Barbara Nedeljakova [Interview]



We have showcased some amazing actress in the last month or so, and today is definitely no exception. Today we have the pleasure of sharing a great conversation with the wonderful and beautiful Czech born actress, Barbara Nedeljakova. The casual viewer may recognize Barbara from her frightening performance in Eli Roth’s Hostel, as well as this film’s sequel, as Natalya, the seductress who is one of the obvious highlights of these gore-centric horror films.

And as we tend to to, we soon learn that Miss Nedeljakova has had a very interesting introduction into the world of film, and has also managed to stack up a varied and impressive list of credits which include even more frightening thrillers and horror films that will leave your spines tingling. Personally, I appreciated Barbara’s work in a great chapter of one of my favorite film series of all time, Children of the Corn: Genesis. So, please enjoy a wonderful conversation with the amazing actress, Barbara Nedeljakova.


I have come to learn that you studied acting in Prague. What led you to these studies? When did you first realize you wanted to play pretend for a living?

I have been drawn to acting since I was little. I always loved to entertain and tell stories. When I was 14 years old I wanted to study acting but my family convinced me to take a bit more serious approach towards life. I ended up studying jewelry design which I loved and I still enjoy to do oil paintings sometimes. But my main passion for acting hasn’t changed ever since I finished school and started studying the art.

What was the first stage role you can remember having? Where you nervous at all to perform in front of a full audience?

I was about 10 years old portraying Geppeto in Pinocchio. It’s a male role I know but I looked like a boy so I guess it worked. We played in front of full theater, also my parents were in the audience. I remember being nervous at first but after a little while it all went away, but my best friend was also in the play as well so that helped a lot.

And speaking of nerves…when you first received the chance to audition for Eli Roth’s Hostel, where you hesitant at all? Did the gore, nudity, and overall bloodiness make you nervous in anyway to take the role?

I came from a pretty conservative family so I was definitely hesitant when it came to nudity. I didn’t want to resurrect my mother, like we say here, after she saw the movie. But we made a few compromises to my character, cut out some scenes, and I finally agreed to join the Hostel project.


Hostel obviously didn’t break you much, because you have gone on to perform brilliantly in even more edgy and brilliantly done work in the world of horror and thrillers, pretty much one of the best in the business. So with that, what keeps you in the world of suspense? What is it that you love about it?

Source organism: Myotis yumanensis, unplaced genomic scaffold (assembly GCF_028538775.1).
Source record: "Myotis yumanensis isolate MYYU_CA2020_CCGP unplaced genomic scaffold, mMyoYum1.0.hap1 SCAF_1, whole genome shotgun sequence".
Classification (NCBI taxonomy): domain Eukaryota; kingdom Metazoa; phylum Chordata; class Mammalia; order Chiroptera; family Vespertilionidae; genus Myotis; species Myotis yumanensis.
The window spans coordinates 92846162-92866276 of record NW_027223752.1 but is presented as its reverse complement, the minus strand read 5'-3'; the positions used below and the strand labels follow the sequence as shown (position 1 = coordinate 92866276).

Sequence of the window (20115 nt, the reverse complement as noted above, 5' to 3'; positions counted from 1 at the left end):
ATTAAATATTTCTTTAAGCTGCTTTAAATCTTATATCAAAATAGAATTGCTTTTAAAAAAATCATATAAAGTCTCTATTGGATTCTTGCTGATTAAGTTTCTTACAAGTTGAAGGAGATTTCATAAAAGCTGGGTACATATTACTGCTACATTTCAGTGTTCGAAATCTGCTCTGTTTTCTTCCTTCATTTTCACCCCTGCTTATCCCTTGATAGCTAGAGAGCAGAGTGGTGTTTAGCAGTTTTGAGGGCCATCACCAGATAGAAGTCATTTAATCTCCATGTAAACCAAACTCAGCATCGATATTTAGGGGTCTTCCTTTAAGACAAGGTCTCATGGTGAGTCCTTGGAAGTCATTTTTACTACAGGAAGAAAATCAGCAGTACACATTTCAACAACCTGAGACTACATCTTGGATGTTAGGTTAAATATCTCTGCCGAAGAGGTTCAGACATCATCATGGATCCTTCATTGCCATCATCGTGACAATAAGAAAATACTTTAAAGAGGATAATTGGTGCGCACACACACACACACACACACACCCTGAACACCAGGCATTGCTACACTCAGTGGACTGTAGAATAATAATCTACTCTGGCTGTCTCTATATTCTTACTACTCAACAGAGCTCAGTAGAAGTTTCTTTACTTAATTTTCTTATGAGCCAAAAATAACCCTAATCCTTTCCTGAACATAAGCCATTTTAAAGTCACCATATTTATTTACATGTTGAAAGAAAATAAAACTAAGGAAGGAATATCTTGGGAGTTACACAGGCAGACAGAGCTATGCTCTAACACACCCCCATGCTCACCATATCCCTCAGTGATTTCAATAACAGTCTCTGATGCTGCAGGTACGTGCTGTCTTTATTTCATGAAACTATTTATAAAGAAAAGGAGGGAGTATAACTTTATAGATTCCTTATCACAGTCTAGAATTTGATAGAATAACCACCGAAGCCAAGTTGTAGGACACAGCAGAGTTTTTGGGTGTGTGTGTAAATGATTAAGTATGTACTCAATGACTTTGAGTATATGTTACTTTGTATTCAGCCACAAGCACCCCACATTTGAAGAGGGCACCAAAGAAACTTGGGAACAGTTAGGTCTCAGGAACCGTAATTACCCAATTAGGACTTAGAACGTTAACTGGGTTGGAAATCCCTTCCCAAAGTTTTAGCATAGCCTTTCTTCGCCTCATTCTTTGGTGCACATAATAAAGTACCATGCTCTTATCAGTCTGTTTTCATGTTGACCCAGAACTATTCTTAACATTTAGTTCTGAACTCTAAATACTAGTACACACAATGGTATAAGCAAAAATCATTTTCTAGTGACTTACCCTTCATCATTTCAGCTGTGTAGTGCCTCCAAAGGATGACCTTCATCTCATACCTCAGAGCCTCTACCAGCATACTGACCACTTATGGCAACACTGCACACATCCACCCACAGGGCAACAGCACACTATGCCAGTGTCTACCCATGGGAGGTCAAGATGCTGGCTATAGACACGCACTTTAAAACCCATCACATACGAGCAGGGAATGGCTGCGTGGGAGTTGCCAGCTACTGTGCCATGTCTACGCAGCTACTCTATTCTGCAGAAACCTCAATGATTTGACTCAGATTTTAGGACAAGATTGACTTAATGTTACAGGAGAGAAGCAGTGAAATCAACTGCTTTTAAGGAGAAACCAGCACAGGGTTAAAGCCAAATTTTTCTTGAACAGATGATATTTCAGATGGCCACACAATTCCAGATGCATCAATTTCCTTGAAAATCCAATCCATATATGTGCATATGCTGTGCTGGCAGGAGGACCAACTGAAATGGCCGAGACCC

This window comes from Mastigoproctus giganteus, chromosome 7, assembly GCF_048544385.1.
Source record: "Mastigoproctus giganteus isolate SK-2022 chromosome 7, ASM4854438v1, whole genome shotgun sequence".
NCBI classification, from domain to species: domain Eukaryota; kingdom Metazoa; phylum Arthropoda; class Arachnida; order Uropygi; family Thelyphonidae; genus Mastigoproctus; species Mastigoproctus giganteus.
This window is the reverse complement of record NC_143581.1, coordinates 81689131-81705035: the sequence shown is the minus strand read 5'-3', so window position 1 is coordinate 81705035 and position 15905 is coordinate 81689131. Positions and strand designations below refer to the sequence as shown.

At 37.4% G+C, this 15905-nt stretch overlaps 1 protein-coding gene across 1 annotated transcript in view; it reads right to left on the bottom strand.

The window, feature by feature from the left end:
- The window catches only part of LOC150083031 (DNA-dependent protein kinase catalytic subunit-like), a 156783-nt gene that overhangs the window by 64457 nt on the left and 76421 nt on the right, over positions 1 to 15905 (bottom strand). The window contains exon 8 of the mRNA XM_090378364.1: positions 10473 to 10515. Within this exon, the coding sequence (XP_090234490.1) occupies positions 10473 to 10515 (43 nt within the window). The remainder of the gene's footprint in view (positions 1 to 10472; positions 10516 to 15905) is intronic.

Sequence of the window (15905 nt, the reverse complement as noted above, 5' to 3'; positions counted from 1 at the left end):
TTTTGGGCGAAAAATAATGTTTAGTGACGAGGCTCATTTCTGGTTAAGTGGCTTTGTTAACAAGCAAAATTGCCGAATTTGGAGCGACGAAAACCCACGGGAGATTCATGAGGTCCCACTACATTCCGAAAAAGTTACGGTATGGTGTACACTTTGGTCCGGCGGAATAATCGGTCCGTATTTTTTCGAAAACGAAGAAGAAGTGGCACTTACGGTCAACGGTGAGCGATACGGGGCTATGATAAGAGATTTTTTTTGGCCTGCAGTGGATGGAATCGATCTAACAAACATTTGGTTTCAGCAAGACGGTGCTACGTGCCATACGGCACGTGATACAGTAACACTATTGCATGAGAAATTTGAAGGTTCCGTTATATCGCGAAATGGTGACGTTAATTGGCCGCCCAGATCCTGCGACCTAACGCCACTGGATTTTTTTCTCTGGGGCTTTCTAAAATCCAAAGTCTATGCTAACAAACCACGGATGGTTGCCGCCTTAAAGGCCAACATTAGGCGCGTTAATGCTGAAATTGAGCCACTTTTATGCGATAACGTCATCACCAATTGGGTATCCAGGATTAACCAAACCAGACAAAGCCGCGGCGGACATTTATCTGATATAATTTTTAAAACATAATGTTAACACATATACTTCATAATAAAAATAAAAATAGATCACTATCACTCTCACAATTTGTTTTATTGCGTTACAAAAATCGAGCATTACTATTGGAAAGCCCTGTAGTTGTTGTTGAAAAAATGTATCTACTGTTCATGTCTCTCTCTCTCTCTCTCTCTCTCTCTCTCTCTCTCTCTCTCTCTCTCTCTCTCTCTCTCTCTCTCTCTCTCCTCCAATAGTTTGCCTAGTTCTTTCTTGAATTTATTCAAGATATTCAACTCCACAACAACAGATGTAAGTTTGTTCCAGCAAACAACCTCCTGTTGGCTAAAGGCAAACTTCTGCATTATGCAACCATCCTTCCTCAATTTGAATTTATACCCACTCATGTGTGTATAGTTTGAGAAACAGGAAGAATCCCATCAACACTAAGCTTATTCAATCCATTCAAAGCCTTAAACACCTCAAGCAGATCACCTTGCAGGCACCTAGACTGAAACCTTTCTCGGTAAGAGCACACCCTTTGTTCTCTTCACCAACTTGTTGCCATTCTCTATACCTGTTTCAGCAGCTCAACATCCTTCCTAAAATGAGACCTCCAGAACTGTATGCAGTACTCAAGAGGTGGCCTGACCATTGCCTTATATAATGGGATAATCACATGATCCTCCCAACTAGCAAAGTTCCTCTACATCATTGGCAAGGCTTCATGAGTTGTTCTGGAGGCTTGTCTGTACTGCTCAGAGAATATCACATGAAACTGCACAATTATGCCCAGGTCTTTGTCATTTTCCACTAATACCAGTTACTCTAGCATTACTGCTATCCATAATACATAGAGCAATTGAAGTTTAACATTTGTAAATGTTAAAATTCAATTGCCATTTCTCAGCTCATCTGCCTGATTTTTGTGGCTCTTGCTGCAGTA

Thriller is my favorite genre, plus I find it exciting to play a villain and getting inside of character’s head to see what makes her tick. Passion for the genre runs in family. I remember my parents would be swapping murder mystery novels, saying things like, “you’re gonna love this one” or “it was too weak and ending was predictable”. I’m big fan of the old classics. What I love about the thriller is the combinations of anxiety, tension with excitement, and mystery.

You also managed to jump into one of my favorite horror series of all time….Children of the Corn. How was it joining the CoC world in Nemesis? Where you aware of the theme of the films? 

I secretly watched Children of Corn with my older brother when our parents weren’t home. We were both scared to death and still laugh about that today. Who would have thought that I would end up in sequel 20 years later. Yes I was excited to be part of CoC world and of course working with director, Joel Soison and Billy Drago who played my husband.



In your obviously knowledgable opinion, how does the world of acting compare in the U.S. to Slovakia? Is there a different sensibility and reaction to certain elements between the two?

Of course the film industry is so much bigger in U.S. and acting opportunities are endless. Actors in U.S. have whole teams working for them: agents, managers , publicists and lawyers. Having a good agent is the key because they are the ones who open the for you and get you seen. In Slovakia or Czech Republic, actors can register in an agency or work with casting director directly. And once you establish your relationship with them they will call you in every time you fit the part.

So, what is next for you? Any projects you can tell us about?

This year I am really excited to be behind the camera working on my own short film. I am taking courses at the Film School of the Academy of Performing Arts in Prague which takes me through all the phases of development of a film. From writing a screenplay, to the actual directing and making of a film. As far as acting, I have a few movie projects set to be filmed this coming year, and most recently have had the pleasure to be a lead in the Sci Fi movie called Sky Sharks. For more updates and info, I’d love to invite everyone to visit my website at .



What was the last thing that made you smile?

Tonight my husband and I went to see our three year old boy in a Christmas show. Seeing these adorable kids singing Christmas songs was pretty sweet and definitely made me smile.


About rontrembathiii
write. write. write.

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